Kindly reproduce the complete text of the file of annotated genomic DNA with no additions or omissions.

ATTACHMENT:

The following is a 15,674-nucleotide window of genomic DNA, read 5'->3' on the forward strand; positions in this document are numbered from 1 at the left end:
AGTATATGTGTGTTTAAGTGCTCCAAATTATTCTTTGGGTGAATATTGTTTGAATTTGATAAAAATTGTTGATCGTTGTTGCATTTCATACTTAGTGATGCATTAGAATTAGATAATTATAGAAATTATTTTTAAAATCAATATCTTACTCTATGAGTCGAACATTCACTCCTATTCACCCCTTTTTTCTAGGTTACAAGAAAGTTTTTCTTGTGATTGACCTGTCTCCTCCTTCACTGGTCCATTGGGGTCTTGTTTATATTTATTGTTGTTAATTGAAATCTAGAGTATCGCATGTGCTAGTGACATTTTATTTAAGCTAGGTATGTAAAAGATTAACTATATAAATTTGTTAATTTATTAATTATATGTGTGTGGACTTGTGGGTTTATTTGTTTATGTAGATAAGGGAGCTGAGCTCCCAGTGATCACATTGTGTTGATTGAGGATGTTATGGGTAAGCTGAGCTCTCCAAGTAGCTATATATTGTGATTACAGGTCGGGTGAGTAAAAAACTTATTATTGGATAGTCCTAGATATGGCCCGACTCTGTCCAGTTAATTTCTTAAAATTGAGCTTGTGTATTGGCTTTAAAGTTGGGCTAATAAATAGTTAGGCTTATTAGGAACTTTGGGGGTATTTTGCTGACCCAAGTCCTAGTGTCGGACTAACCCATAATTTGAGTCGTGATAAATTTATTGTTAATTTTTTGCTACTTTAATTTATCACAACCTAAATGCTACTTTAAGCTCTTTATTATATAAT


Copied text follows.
The following is a 15,674-nucleotide window of genomic DNA, read 5'->3' on the forward strand; positions in this document are numbered from 1 at the left end:
AGTATATGTGTGTTTAAGTGCTCCAAATTATTCTTTGGGTGAATATTGTTTGAATTTGATAAAAATTGTTGATCGTTGTTGCATTTCATACTTAGTGATGCATTAGAATTAGATAATTATAGAAATTATTTTTAAAATCAATATCTTACTCTATGAGTCGAACATTCACTCCTATTCACCCCTTTTTTCTAGGTTACAAGAAAGTTTTTCTTGTGATTGACCTGTCTCCTCCTTCACTGGTCCATTGGGGTCTTGTTTATATTTATTGTTGTTAATTGAAATCTAGAGTATCGCATGTGCTAGTGACATTTTATTTAAGCTAGGTATGTAAAAGATTAACTATATAAATTTGTTAATTTATTAATTATATGTGTGTGGACTTGTGGGTTTATTTGTTTATGTAGATAAGGGAGCTGAGCTCCCAGTGATCACATTGTGTTGATTGAGGATGTTATGGGTAAGCTGAGCTCTCCAAGTAGCTATATATTGTGATTACAGGTCGGGTGAGTAAAAAACTTATTATTGGATAGTCCTAGATATGGCCCGACTCTGTCCAGTTAATTTCTTAAAATTGAGCTTGTGTATTGGCTTTAAAGTTGGGCTAATAAATAGTTAGGCTTATTAGGAACTTTGGGGGTATTTTGCTGACCCAAGTCCTAGTGTCGGACTAACCCATAATTTGAGTCGTGATAAATTTATTGTTAATTTTTTGCTACTTTAATTTATCACAACCTAAATGCTACTTTAAGCTCTTTATTATATAAT